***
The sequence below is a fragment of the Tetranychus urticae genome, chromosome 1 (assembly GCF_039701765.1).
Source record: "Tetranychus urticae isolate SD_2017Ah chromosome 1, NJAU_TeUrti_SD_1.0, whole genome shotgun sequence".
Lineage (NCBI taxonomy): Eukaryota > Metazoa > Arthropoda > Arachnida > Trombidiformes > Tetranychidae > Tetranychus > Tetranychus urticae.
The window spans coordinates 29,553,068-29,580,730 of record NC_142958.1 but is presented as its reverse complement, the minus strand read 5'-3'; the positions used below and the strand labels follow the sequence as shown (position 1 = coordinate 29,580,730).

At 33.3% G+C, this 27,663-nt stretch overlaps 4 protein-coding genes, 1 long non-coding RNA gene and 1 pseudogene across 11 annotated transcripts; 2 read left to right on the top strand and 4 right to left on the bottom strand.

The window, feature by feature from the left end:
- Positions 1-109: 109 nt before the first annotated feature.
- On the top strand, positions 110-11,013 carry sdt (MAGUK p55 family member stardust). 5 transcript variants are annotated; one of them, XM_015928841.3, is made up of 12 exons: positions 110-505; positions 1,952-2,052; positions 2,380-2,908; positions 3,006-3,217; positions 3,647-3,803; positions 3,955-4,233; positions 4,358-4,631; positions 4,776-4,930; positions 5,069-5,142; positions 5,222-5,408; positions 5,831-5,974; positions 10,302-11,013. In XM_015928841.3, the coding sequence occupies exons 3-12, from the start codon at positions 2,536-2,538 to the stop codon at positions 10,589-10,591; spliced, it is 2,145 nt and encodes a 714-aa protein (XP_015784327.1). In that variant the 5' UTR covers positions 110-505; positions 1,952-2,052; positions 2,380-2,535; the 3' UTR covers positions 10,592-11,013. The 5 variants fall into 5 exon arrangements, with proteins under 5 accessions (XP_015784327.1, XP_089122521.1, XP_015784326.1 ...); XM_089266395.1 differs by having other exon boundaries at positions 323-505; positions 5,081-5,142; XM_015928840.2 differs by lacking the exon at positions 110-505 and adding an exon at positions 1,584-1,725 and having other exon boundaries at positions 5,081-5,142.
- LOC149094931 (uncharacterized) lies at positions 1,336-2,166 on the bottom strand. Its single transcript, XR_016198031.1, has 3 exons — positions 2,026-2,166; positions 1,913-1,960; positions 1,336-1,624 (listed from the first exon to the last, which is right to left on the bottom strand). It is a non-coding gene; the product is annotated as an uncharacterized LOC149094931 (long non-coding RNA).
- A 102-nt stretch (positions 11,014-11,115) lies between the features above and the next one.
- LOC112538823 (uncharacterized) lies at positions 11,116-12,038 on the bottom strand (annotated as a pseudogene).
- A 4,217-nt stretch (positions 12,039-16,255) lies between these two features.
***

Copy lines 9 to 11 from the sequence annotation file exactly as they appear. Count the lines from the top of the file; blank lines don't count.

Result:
- LOC149094931 (uncharacterized) lies at positions 1,336-2,166 on the bottom strand. Its single transcript, XR_016198031.1, has 3 exons — positions 2,026-2,166; positions 1,913-1,960; positions 1,336-1,624 (listed from the first exon to the last, which is right to left on the bottom strand). It is a non-coding gene; the product is annotated as an uncharacterized LOC149094931 (long non-coding RNA).
- A 102-nt stretch (positions 11,014-11,115) lies between the features above and the next one.
- LOC112538823 (uncharacterized) lies at positions 11,116-12,038 on the bottom strand (annotated as a pseudogene).